For teachers

Conker Tree Science was a 'citizen science' project in which people could get involved in real research. It ran from 2009 to 2013 and involved several thousand school children.

You can now take part in two ways:

  • Submit records of the leaf-miner, its bird attacks and the leaf blotch.
  • Take part in the missions(We are not currently collecting records from the Mission: pest controllers, but it is an excellent class activity.) 

Who can take part?

We designed the missions for children at Key Stage 2, but they are also ideal for Key Stages 3 and 4. They could be adapted for younger children.

If you want to repeat the experiments, the details are under Missions. We especially recommend taking part in the Mission: pest controllers. It is easy: all you need is zip-lock bags and children of all ages get to experience the 'magic' of rearing insects from leaf miners, and even get to look for the natural pest controllers.

Conker Tree Science can also be linked to pupil's learning in the following areas:

Insect biology:Look for the caterpillars living inside the leaves, which turn into pupae and after about 2 weeks hatch out into tiny adult moths. Open up a leaf mine to have a look at the tiny caterpillar. It is adapted to live inside a leaf by having a body that is very flat.

Numeracy and literacy: Try estimating the total number of leaf miners on a single tree. Count the number of leaf mines per leaflet, leaflets per leaf, leaves per stem, stems per branch, branches per boughs and boughs per tree. Multiply up to get to a surprisingly high number! Average the numbers across the class to get the class estimate.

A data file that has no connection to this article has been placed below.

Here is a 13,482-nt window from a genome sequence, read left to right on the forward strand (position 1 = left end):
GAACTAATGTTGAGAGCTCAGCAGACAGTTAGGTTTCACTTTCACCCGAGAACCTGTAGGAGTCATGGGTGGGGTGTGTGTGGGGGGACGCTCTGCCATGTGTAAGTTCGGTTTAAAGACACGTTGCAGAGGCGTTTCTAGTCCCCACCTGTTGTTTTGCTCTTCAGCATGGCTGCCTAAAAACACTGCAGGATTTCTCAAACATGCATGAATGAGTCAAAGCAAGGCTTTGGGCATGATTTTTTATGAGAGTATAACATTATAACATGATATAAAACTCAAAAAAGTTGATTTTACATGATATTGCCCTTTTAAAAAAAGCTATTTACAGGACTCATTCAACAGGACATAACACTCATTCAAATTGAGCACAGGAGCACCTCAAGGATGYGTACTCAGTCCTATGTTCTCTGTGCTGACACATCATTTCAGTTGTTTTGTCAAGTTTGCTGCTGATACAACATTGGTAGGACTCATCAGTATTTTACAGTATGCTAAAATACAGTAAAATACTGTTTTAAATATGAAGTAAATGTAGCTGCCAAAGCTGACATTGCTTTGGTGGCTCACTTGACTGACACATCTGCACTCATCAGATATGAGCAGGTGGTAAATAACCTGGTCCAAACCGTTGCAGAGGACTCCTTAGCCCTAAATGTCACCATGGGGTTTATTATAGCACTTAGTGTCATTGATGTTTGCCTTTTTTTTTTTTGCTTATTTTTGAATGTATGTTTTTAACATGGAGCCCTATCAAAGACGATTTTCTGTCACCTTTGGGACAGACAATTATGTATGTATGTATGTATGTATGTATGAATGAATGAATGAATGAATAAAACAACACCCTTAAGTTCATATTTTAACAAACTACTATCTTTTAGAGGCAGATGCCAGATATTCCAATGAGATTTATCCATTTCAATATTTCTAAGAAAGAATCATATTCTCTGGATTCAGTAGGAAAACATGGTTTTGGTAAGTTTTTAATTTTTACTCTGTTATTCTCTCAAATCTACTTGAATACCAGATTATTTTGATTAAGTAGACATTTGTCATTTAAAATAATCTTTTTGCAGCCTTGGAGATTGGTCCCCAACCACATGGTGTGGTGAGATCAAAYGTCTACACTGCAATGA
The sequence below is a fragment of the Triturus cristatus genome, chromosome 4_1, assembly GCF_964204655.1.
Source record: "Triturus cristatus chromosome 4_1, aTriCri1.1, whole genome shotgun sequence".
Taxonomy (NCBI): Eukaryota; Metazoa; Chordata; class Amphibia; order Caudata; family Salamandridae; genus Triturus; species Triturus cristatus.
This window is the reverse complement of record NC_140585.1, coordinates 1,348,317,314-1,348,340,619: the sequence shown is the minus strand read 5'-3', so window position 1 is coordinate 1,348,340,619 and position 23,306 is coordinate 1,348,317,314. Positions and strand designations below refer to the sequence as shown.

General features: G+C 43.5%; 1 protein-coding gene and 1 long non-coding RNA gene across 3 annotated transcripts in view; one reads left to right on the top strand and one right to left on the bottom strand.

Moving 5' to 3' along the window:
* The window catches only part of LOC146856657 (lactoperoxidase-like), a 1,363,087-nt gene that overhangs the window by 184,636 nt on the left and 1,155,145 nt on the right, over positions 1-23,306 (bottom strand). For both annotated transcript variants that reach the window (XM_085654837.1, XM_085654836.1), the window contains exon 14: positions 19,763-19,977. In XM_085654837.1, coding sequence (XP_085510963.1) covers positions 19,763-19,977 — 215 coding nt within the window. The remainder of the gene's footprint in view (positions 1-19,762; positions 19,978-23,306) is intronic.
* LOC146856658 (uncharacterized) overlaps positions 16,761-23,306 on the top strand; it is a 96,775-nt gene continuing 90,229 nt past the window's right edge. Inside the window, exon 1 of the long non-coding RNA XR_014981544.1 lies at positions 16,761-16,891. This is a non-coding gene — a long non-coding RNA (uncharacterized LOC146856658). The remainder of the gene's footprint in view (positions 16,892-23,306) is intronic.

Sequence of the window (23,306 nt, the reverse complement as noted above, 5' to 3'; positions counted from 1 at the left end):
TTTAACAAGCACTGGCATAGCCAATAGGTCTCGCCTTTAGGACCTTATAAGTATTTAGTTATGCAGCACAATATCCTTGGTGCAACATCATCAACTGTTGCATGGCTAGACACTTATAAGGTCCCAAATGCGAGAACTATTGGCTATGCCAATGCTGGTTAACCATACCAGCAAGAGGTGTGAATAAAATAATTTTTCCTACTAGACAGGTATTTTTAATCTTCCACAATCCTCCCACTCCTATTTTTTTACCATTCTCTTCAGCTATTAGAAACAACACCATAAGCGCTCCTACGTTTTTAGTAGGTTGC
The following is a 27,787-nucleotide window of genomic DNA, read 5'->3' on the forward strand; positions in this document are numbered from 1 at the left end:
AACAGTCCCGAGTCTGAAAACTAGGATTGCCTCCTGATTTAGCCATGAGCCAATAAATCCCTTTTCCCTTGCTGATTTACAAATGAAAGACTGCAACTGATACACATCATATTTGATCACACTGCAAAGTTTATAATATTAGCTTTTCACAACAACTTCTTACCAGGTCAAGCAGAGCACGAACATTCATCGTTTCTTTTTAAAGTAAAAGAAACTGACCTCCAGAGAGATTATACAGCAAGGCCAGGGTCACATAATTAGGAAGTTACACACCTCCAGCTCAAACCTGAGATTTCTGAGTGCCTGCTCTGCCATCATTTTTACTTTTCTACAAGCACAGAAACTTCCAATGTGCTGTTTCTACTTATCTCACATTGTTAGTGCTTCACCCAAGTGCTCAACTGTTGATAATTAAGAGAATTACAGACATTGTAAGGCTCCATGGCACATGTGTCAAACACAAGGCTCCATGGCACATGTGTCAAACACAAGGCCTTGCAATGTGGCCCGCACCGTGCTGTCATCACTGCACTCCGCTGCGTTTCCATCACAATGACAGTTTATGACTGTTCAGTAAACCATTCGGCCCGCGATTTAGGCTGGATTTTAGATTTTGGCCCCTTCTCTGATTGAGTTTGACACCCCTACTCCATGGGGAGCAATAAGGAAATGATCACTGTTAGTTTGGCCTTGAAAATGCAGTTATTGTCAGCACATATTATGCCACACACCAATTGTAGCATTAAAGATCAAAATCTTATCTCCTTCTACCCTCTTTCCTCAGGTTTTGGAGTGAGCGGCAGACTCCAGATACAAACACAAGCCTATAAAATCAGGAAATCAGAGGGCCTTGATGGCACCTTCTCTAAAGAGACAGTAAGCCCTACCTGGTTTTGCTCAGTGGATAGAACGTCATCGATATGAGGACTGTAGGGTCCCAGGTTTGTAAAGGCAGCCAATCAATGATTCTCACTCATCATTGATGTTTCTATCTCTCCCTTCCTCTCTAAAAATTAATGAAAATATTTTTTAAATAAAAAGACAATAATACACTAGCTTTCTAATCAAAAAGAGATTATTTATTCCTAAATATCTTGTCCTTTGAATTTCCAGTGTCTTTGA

Use the story of the leaf-miner to inspire creative writing. Write about the moth and the journey its ancestors took across Europe to get to where you are. What is it like living inside a leaf?

Non-native and invasive species: The horse-chestnut leaf-mining moth has only recently spread across Europe and spread across Britain. It has only been in Britain since 2002 so it is called a 'non-native'. There are many other animals and plants which are 'non-native' and some of them are spreading and causing problems - we call them 'invasive species', other examples include animals like grey squirrels, harlequin ladybirds and plants like Himalayan balsam and Japanese knotweed.

Ethics and values in conservation: Should we try to control the horse-chestnut leaf-miner? It has been spreading across Europe, but it got to Britain accidentally. Which should we care about most: the horse-chestnut trees which we have planted in this country (they come from the Balkans in SE Europe), or the tiny moth which is spreading accidentally and making the trees look brown by mid summer? This could be an interesting debate for older school children.

'Ecosystem services': how we rely on nature: Tiny wasps are acting as 'natural pest controllers' for the leaf-mining moth (although they cannot keep it under control). What about all the other possible pests that are kept under control by natural pest controllers? This is a way in which we benefit from nature (it is what scientists call 'ecosystem services') and shows how we are all part of the 'web of life'. There are many other examples of 'ecosystem services', such as pollination or reducing flooding.


School children taking part in the
Mission: pest controllers.
It can be done as a class activity during July.


 


At Bristol's Festival of Nature in 2010,
Tania Hershman created a story about
Conker Tree Science for children to illustrate.


Conker Tree Science activites are ideal for
primary and secondary school children